Immigration, Labor Laws a Catch-22 for Foreign Workers
Patrick Thibodeau of ComputerWorld reports that one result of the administration’s crackdown on employers using H-1B (non-immigrant skilled worker) visas is that one company, Peri Software Solutions, may be required to pay $1.45 million in back wages to 163 employees. Peri reportedly failed to pay workers prevailing wages — one requirement of the H-1B program is that employers pay foreign workers more or less what they would American workers, if they could find any — as well as forcing them to sign employment contracts that they were sued for violating.
Unlike American workers, however, the foreign workers at Peri might get their back wages, right after they’re sent home.
The Labor Department is also seeking to hit Peri with a $439,000 civil penalty and a two-year debarment from the H-1B program.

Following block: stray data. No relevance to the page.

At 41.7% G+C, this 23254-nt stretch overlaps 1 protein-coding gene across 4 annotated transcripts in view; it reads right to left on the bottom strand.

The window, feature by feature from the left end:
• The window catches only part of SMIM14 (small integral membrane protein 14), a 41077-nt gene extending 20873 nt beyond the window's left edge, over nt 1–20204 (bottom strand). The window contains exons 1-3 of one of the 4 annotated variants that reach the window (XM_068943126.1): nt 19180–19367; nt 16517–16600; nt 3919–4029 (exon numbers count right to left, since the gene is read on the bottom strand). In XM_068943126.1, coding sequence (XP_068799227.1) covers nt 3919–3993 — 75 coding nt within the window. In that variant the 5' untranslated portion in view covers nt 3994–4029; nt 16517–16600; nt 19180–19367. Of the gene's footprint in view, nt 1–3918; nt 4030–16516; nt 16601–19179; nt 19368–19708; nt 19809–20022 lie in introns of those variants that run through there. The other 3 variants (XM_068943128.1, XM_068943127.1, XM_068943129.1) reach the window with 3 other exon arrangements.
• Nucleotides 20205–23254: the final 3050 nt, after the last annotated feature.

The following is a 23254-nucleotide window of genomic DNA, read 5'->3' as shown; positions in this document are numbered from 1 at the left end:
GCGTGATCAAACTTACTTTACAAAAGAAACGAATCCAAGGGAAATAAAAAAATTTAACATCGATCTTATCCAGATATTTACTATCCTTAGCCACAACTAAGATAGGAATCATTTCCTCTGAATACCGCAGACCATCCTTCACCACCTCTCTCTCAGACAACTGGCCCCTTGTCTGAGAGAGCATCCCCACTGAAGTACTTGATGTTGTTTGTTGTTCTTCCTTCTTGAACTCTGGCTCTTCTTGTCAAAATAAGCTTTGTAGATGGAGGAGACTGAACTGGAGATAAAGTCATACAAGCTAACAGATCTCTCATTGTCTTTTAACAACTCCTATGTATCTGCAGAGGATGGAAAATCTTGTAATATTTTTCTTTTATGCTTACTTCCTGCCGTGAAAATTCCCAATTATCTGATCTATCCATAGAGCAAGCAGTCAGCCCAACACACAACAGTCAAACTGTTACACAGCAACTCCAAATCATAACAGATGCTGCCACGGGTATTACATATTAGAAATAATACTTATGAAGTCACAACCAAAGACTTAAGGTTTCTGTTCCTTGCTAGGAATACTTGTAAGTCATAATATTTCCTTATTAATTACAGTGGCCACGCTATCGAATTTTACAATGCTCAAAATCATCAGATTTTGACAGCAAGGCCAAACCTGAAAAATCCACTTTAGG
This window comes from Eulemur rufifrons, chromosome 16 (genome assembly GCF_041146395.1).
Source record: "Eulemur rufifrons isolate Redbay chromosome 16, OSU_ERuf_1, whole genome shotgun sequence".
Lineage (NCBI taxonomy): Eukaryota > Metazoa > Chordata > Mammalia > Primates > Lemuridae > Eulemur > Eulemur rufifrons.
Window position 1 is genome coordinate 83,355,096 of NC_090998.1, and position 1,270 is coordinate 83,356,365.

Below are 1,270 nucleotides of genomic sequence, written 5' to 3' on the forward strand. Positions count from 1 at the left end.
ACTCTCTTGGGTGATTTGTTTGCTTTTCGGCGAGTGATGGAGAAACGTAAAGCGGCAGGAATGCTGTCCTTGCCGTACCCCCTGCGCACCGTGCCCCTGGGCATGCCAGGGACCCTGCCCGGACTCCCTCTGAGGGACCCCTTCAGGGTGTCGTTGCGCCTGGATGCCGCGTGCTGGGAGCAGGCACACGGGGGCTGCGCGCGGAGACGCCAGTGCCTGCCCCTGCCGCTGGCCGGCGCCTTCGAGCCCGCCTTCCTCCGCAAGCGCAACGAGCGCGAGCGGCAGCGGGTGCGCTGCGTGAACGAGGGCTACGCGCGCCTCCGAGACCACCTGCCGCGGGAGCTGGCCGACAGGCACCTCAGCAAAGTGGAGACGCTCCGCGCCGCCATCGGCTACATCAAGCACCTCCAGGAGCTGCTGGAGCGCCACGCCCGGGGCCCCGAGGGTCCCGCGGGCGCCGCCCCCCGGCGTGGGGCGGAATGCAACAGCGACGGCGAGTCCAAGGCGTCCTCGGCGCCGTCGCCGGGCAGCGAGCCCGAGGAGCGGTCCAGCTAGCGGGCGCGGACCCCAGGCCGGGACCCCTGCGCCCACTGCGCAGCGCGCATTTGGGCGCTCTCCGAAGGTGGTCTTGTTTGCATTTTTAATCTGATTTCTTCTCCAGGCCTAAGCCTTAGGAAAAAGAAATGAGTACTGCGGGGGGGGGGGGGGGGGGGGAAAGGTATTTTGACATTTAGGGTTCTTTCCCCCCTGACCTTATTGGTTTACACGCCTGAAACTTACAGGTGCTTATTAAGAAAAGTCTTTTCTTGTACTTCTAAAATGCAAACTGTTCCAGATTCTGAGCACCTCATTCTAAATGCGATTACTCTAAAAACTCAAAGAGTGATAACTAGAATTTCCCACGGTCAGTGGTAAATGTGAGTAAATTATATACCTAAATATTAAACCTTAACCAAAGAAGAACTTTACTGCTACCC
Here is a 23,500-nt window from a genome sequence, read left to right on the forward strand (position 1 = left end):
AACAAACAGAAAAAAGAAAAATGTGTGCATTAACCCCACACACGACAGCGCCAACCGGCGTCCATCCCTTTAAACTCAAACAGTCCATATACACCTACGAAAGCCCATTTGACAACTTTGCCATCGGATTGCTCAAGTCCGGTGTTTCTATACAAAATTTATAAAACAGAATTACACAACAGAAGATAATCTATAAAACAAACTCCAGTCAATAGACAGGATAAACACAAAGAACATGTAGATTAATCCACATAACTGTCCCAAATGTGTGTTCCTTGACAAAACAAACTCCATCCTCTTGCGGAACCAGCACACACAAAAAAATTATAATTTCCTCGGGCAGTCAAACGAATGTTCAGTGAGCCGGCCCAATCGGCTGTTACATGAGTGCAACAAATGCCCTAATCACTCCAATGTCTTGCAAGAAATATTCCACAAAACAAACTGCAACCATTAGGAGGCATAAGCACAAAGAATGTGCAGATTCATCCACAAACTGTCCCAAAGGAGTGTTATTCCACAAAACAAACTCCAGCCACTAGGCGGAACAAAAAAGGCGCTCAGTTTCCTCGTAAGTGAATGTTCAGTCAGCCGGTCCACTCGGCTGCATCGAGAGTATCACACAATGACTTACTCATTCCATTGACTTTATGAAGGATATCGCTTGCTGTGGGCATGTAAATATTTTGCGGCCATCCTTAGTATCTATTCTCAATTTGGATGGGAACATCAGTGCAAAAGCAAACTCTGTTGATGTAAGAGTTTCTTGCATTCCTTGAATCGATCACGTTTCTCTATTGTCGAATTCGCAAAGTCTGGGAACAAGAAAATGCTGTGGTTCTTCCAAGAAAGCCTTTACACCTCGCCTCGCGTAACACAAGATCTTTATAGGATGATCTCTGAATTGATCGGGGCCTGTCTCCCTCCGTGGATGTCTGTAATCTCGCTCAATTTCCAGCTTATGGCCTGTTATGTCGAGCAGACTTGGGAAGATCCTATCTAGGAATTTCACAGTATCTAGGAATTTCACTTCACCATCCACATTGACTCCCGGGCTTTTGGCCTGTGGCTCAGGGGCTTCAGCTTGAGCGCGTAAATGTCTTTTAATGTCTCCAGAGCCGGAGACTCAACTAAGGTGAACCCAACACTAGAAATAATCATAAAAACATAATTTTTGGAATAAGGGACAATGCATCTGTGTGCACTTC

Unless Peri’s workers are able to find other H-1B jobs before being asked to leave the United States, punishing Peri for paying its workers less-than-prevailing wages will mean that their workers will lose their jobs and be sent back to their countries of origin.
The Catch-22 of immigration law — report the person who got you into the country, and get sent home for the privilege — is something many immigrants and foreign workers face on a regular basis. Without significant reform, for which Congress likely doesn’t have the stomach this year, the administration’s crackdown on employer violations of labor law will necessarily result in job losses for the people already hurt by the labor law violations.
(h/t @Elana_Brooklyn for the link)